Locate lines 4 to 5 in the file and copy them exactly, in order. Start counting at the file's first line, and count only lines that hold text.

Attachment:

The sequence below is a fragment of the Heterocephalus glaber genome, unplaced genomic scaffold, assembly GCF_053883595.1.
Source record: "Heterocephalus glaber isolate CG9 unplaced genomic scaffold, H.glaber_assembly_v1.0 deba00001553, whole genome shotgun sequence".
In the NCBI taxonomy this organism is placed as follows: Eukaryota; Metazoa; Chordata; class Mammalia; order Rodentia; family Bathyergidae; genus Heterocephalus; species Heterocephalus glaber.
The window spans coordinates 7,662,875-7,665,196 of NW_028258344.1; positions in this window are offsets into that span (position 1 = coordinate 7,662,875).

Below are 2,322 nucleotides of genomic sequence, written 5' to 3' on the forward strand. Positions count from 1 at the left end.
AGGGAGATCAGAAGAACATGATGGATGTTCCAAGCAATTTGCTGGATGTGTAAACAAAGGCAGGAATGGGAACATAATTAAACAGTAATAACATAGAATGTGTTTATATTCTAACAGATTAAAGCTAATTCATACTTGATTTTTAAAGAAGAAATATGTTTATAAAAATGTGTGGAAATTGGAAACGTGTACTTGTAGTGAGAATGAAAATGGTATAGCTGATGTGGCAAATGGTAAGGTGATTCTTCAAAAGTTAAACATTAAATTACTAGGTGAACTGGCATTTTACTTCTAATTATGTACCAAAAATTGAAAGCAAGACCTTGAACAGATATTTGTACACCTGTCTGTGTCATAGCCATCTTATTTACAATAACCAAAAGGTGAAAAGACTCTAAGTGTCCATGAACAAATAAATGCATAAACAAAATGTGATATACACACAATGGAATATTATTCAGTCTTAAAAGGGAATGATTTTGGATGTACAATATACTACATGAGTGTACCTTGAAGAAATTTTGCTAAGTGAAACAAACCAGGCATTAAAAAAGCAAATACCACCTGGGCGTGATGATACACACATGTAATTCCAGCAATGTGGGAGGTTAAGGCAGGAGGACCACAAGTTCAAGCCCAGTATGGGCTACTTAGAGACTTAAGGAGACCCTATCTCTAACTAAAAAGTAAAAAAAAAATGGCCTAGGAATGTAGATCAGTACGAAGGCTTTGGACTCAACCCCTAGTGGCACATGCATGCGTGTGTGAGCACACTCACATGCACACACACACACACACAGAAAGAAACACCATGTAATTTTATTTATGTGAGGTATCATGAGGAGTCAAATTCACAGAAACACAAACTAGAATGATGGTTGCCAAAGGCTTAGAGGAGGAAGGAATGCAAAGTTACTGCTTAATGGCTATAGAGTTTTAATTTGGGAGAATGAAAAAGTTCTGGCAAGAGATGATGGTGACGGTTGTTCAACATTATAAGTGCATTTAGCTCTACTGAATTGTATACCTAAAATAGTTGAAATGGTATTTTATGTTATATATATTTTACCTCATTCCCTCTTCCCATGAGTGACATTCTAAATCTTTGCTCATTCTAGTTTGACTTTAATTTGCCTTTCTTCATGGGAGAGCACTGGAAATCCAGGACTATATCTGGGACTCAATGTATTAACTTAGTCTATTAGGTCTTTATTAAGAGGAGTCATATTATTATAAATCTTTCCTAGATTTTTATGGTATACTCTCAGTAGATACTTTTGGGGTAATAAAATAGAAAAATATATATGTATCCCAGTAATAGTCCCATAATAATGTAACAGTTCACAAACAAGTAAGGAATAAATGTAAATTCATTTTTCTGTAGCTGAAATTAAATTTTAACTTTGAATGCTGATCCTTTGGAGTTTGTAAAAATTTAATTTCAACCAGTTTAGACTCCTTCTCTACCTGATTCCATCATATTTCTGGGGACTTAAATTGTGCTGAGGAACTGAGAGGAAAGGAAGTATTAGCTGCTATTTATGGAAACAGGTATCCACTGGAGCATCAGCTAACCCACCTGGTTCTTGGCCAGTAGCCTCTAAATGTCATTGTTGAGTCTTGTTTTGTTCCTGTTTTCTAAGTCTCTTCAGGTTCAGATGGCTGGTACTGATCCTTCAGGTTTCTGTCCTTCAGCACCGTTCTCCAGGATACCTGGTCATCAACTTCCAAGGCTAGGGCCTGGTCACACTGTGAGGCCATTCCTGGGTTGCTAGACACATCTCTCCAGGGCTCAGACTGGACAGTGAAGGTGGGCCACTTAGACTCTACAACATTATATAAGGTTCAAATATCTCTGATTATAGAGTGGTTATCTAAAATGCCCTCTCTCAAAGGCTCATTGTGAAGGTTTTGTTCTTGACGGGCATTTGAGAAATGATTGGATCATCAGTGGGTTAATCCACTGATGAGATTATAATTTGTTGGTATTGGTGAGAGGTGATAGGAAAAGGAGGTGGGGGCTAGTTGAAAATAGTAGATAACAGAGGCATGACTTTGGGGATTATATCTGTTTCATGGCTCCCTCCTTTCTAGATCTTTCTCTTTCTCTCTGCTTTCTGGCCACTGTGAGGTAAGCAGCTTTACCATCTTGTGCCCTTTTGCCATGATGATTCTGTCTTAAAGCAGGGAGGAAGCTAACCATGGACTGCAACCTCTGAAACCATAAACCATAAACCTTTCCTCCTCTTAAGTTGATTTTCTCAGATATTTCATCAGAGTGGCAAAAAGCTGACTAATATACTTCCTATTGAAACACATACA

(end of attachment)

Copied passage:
The window spans coordinates 7,662,875-7,665,196 of NW_028258344.1; positions in this window are offsets into that span (position 1 = coordinate 7,662,875).

Below are 2,322 nucleotides of genomic sequence, written 5' to 3' on the forward strand. Positions count from 1 at the left end.